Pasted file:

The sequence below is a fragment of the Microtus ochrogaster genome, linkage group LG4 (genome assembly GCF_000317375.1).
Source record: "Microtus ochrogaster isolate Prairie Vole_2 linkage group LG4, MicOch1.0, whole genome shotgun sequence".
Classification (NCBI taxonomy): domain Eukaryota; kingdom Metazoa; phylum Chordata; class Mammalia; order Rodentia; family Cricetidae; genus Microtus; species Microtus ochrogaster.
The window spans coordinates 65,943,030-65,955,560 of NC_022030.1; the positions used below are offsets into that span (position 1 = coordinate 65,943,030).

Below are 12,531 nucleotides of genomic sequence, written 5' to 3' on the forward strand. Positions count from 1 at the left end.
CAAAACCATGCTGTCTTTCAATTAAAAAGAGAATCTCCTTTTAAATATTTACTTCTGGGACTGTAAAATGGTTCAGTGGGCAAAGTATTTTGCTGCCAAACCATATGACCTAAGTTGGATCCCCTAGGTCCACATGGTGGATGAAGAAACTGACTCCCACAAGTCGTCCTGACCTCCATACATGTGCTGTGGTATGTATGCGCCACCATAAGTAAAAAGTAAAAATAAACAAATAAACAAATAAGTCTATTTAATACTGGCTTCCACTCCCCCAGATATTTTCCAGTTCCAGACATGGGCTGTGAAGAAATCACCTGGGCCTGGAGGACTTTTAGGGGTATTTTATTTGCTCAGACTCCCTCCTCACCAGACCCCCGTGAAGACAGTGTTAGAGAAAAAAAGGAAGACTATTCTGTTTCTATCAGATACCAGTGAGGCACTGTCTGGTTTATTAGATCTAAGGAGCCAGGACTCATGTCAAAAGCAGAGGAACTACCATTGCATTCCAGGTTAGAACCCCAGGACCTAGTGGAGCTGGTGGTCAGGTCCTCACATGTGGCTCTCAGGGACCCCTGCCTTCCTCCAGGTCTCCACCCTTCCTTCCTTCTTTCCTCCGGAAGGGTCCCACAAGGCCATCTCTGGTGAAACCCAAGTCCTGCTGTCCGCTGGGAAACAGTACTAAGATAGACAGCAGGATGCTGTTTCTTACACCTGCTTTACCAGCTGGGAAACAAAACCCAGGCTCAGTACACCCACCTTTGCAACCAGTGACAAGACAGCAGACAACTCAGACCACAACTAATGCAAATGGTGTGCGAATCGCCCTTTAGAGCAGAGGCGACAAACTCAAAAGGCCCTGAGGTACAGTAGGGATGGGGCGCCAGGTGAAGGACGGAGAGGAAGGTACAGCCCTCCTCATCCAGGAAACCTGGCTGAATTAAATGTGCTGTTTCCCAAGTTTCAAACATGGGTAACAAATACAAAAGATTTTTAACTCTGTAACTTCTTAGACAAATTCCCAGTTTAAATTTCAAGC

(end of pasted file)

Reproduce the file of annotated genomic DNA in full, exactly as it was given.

The sequence below is a fragment of the Microtus ochrogaster genome, linkage group LG4 (genome assembly GCF_000317375.1).
Source record: "Microtus ochrogaster isolate Prairie Vole_2 linkage group LG4, MicOch1.0, whole genome shotgun sequence".
Classification (NCBI taxonomy): domain Eukaryota; kingdom Metazoa; phylum Chordata; class Mammalia; order Rodentia; family Cricetidae; genus Microtus; species Microtus ochrogaster.
The window spans coordinates 65,943,030-65,955,560 of NC_022030.1; the positions used below are offsets into that span (position 1 = coordinate 65,943,030).

Below are 12,531 nucleotides of genomic sequence, written 5' to 3' on the forward strand. Positions count from 1 at the left end.
CAAAACCATGCTGTCTTTCAATTAAAAAGAGAATCTCCTTTTAAATATTTACTTCTGGGACTGTAAAATGGTTCAGTGGGCAAAGTATTTTGCTGCCAAACCATATGACCTAAGTTGGATCCCCTAGGTCCACATGGTGGATGAAGAAACTGACTCCCACAAGTCGTCCTGACCTCCATACATGTGCTGTGGTATGTATGCGCCACCATAAGTAAAAAGTAAAAATAAACAAATAAACAAATAAGTCTATTTAATACTGGCTTCCACTCCCCCAGATATTTTCCAGTTCCAGACATGGGCTGTGAAGAAATCACCTGGGCCTGGAGGACTTTTAGGGGTATTTTATTTGCTCAGACTCCCTCCTCACCAGACCCCCGTGAAGACAGTGTTAGAGAAAAAAAGGAAGACTATTCTGTTTCTATCAGATACCAGTGAGGCACTGTCTGGTTTATTAGATCTAAGGAGCCAGGACTCATGTCAAAAGCAGAGGAACTACCATTGCATTCCAGGTTAGAACCCCAGGACCTAGTGGAGCTGGTGGTCAGGTCCTCACATGTGGCTCTCAGGGACCCCTGCCTTCCTCCAGGTCTCCACCCTTCCTTCCTTCTTTCCTCCGGAAGGGTCCCACAAGGCCATCTCTGGTGAAACCCAAGTCCTGCTGTCCGCTGGGAAACAGTACTAAGATAGACAGCAGGATGCTGTTTCTTACACCTGCTTTACCAGCTGGGAAACAAAACCCAGGCTCAGTACACCCACCTTTGCAACCAGTGACAAGACAGCAGACAACTCAGACCACAACTAATGCAAATGGTGTGCGAATCGCCCTTTAGAGCAGAGGCGACAAACTCAAAAGGCCCTGAGGTACAGTAGGGATGGGGCGCCAGGTGAAGGACGGAGAGGAAGGTACAGCCCTCCTCATCCAGGAAACCTGGCTGAATTAAATGTGCTGTTTCCCAAGTTTCAAACATGGGTAACAAATACAAAAGATTTTTAACTCTGTAACTTCTTAGACAAATTCCCAGTTTAAATTTCAAGC